“It would happen three or four times a week,” Bussey said.

Bussey’s research confirmed it: even in Portland, about 55 percent of bicycle riders surveyed don’t know the meaning of the pavement marking.

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City staffers: Here’s how to use blog comments effectively

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“I respectfully disagree with you on the topic of traffic signals and support the dialogue on speed limits.”
— A good opening line to a blog comment.

I say it a lot in private conversations, but perhaps not enough here on the Front Page: I believe the most valuable part of BikePortland isn’t the words and pictures we share, but the comments that appear below them. Since the early days, the comments are what have given this site its mojo and they’re what has given me the excitement and energy to keep on blogging.

I could write a book about all my blog comment thoughts and practices, and all the crazy/amazing things that have happened in our comments section. But today, I just want to share one that was written a few days ago by a City of Portland staffer. And not just any staffer, one of a select few Division Managers who actually run things and make important decisions about transportation policy and projects in our city. Peter Koonce is the Manager of PBOT’s Signals, Street Lighting, & ITS (Intelligent Transportation Systems) Division. He is not only a national leader in how to make signals work better, he also “gets it” when it comes to engaging with the public he serves (and his personal, yet work-related blog isn’t too shabby either).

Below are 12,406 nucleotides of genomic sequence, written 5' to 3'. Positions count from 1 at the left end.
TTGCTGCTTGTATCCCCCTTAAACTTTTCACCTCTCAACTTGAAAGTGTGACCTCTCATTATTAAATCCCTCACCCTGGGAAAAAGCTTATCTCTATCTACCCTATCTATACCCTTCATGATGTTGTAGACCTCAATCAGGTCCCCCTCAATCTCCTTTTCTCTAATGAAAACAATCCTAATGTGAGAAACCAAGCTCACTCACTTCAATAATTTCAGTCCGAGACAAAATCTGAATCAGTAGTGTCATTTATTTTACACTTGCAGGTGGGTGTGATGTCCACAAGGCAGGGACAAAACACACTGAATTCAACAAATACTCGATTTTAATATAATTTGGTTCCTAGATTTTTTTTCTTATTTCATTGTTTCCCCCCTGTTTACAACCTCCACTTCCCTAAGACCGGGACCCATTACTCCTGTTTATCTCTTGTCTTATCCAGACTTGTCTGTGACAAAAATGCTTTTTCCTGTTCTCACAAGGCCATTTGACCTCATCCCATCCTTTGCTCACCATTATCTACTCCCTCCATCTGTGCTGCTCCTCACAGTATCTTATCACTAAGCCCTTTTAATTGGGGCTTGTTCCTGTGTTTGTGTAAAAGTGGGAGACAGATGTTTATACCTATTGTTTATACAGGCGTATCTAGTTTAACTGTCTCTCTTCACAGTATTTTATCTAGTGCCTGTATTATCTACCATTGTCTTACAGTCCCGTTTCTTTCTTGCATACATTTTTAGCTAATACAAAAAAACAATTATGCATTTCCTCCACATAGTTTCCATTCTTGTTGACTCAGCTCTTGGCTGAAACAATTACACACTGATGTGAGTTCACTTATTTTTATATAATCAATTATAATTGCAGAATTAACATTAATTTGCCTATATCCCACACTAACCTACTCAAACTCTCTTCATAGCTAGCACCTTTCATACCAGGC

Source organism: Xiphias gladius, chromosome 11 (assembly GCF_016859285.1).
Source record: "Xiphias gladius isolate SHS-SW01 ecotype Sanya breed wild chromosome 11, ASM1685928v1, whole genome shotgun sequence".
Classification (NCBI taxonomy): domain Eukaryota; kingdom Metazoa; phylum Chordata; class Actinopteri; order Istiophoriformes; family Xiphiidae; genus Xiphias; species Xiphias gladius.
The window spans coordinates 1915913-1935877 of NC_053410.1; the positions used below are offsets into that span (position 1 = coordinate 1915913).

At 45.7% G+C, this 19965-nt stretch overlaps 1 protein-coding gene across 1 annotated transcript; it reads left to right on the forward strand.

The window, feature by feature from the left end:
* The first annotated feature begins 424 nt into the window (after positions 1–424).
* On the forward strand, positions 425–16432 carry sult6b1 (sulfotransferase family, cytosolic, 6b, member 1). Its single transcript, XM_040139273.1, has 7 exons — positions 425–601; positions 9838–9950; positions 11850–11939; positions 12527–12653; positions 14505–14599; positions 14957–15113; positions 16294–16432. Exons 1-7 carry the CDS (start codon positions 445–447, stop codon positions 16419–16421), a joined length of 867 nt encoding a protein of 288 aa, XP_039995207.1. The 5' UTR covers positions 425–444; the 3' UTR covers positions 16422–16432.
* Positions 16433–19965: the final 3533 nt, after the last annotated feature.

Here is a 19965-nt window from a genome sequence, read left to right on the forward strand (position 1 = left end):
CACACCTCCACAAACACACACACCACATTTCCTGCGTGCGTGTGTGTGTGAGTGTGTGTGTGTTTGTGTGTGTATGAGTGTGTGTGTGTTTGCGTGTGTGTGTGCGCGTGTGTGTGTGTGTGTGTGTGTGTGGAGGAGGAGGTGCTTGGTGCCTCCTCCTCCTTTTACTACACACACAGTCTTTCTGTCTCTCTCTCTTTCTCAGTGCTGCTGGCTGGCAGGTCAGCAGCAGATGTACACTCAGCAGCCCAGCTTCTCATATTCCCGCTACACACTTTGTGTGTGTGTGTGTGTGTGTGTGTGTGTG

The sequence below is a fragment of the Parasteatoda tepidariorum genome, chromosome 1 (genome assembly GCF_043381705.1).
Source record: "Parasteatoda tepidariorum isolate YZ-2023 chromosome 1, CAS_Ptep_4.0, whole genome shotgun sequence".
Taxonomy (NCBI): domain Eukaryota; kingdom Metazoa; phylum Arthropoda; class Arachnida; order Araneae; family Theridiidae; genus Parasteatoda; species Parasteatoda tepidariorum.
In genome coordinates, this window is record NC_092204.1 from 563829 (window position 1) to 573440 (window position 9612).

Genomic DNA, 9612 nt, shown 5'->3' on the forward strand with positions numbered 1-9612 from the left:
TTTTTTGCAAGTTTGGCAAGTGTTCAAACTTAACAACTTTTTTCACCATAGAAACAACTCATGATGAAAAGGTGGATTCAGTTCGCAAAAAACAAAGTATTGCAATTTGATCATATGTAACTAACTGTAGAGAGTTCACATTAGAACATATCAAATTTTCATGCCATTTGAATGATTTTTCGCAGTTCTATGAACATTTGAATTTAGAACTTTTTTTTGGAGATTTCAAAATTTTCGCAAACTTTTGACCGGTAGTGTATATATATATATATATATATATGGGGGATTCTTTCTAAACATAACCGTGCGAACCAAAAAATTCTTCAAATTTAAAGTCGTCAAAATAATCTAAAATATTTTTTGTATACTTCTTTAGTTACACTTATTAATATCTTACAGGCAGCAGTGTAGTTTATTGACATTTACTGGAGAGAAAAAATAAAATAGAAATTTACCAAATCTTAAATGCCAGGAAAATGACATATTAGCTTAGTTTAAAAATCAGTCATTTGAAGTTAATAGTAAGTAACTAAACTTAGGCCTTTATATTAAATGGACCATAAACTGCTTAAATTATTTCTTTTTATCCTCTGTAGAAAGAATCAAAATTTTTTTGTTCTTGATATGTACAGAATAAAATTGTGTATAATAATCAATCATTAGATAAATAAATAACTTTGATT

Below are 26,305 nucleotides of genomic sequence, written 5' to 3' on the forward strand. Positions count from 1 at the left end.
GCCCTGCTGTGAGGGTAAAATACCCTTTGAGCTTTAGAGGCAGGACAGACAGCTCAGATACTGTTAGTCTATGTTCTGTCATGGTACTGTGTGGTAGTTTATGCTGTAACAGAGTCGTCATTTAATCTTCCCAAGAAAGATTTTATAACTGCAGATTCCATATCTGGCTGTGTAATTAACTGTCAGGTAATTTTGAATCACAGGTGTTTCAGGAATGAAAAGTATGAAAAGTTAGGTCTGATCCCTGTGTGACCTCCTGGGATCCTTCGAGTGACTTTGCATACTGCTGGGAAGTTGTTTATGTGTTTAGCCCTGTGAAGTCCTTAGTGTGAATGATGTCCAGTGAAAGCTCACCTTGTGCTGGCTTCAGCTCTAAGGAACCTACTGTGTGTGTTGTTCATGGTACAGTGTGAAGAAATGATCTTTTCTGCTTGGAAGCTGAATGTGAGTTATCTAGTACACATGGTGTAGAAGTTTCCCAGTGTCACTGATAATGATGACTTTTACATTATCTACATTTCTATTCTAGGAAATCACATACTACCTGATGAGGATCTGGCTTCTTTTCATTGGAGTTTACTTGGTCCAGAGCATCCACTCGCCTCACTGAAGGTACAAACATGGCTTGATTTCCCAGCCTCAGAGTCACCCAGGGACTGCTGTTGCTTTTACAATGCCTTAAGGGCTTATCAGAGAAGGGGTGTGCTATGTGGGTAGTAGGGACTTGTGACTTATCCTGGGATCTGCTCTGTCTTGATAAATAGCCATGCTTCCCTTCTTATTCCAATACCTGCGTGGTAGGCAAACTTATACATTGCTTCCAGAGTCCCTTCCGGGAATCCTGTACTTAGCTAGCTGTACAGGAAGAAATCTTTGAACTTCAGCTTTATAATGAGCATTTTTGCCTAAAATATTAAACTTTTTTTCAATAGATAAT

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PBOT experiments with ‘intelligent’ new indicator light

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One smart light.
(Photos © J. Maus/BikePortland)

One unsung area where Portland is doing some very cool stuff for bicycling is with traffic signals and “ITS” — which stands for Intelligent Transportation Systems. The field of ITS encompasses all sorts of high-tech ways to make our streets smarter. From sensing vehicle patterns with RFID, to software that manages complex signal systems.

Around Portland, some of the most innovative examples of traffic engineering fall under this category. ITS is how PBOT managed to improve bike access on the NE 12th overcrossing without upsetting nearby freight-dependent businesses. It’s also how they dealt with the notorious right hooks on Broadway at Williams (with bike-only signals).

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See PBOT’s latest tweak to Broadway/Williams bike signal

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PBOT crew at work this morning.
(Photos © J. Maus)

A Portland Bureau of Transportation (PBOT) signal operations crew was out at the new Broadway/Williams bike signal this morning. The new signal was installed on October 13th to try and decrease the amount of right-hook collisions that have plagued the intersection for several years.

After over two months, even after some initial tweaks to make it work better, some motor vehicle operators are still not complying with the “no right turn on red” sign.

At issue is a curbside bike lane that is to the right of two right-turn only lanes. PBOT’s new bike signal gives the bike lane its own green light, but the problem is that people in the right-turn only lanes would see the green indicator and assume it was for them — and then make an illegal turn that put non-motorized traffic in danger.